Summer is here, and with its arrival brings the warm weather that we have been craving, as well as many interesting visitors, from migrating birds to one of the second largest fish in the sea; the basking shark. Summer is a flurry of colour, where you can observe wildlife of all varieties, including those you’ll only see in the UK during these beautiful sunny months.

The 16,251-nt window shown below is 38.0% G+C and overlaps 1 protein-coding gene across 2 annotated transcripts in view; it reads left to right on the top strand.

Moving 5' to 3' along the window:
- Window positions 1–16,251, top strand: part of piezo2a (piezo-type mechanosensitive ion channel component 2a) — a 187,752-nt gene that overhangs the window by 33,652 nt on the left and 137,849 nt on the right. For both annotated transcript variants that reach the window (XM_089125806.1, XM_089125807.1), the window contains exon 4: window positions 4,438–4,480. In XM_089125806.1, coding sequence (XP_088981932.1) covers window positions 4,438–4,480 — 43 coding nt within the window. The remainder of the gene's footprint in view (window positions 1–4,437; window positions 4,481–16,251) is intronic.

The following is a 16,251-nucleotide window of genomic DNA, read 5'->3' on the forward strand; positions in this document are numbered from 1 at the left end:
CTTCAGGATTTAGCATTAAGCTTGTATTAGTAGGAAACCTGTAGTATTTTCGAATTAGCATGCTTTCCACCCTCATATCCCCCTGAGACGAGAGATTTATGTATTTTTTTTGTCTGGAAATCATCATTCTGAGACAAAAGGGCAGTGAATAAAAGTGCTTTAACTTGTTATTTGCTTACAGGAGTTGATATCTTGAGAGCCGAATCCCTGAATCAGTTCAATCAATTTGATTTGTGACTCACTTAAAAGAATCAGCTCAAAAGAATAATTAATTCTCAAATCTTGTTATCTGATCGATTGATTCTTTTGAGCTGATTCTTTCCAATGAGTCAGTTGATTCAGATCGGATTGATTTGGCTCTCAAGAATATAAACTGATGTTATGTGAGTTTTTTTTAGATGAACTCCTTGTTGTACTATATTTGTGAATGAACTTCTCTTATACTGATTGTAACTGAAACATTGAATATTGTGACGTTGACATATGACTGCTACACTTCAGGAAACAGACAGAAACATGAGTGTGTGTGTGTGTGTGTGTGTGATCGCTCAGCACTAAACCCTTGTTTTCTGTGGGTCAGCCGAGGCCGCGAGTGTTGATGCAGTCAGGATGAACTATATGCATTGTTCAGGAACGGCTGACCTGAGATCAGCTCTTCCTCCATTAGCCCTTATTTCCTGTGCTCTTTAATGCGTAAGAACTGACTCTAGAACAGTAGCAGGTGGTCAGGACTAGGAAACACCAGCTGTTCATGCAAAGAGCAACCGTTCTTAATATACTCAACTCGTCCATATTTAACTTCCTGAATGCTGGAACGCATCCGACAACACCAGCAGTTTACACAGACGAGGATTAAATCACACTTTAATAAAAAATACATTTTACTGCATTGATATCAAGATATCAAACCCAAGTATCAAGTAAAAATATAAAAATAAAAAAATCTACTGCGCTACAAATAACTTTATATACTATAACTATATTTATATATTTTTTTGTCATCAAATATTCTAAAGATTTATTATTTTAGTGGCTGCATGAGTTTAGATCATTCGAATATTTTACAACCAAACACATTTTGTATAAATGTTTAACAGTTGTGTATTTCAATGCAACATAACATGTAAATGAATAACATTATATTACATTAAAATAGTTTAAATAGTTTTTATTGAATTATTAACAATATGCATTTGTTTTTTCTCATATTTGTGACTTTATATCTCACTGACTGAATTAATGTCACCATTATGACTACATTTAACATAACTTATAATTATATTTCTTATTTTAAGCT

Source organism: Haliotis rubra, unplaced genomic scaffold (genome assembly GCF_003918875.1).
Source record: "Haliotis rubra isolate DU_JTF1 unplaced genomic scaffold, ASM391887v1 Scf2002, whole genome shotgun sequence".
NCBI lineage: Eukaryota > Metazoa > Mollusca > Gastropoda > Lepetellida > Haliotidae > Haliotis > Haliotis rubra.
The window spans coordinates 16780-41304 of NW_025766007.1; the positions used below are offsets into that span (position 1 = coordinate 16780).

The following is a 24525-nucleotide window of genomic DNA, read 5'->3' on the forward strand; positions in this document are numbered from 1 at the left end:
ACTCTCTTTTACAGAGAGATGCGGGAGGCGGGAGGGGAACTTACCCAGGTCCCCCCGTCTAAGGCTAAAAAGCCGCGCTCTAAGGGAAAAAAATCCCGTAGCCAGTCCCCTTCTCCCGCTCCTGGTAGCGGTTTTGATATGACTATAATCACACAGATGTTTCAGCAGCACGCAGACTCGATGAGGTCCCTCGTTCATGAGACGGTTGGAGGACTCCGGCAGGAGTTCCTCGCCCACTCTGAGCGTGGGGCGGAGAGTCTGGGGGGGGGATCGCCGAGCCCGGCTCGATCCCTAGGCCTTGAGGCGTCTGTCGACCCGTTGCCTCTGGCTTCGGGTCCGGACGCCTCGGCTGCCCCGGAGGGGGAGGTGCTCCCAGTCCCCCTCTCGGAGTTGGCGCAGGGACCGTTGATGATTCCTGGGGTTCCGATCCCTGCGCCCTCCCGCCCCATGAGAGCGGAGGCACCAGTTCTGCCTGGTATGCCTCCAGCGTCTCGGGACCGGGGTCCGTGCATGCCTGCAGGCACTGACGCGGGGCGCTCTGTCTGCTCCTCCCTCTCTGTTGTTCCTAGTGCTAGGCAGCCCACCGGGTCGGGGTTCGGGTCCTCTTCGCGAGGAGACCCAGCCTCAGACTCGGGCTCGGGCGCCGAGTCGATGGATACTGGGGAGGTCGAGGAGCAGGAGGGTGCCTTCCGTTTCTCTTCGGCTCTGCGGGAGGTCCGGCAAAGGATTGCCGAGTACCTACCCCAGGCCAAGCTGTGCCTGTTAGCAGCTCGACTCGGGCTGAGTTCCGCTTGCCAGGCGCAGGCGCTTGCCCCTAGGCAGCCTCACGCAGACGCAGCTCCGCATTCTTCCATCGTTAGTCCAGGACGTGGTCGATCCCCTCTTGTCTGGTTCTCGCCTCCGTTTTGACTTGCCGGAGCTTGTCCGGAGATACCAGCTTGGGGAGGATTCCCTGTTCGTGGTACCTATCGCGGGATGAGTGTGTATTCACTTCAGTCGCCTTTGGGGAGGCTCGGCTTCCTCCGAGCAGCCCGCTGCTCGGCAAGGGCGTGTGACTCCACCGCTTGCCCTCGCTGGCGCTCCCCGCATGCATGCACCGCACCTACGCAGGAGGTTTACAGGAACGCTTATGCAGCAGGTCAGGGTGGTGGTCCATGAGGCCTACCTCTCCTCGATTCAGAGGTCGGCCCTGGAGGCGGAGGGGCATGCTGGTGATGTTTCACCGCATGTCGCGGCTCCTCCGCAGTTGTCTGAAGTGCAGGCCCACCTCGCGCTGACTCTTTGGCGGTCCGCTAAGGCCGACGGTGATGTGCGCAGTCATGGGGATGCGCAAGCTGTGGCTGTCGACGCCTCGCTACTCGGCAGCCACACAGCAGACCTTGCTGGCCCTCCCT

The native UK wildlife are in their element, taking advantage of what warm weather they can to enhance their survival. You may also encounter the amazing wildlife that journeys to the UK from foreign countries, as they migrate to spend their summer in the warm, temperate regions of the UK. During the heights of summer, there is much to see - though some bird species have quieted down after breeding season, there are still many species that migrate to Britain to enjoy the improved weather before they migrate back home for autumn. Look out for the creatures of the deep, the whales and dolphins that pass UK coasts, and even the amazing basking sharks! Do not forget to keep your eye on the incredible insects that can be seen, in all their colour and interesting appearances, like the impressive hummingbird hawkmoth!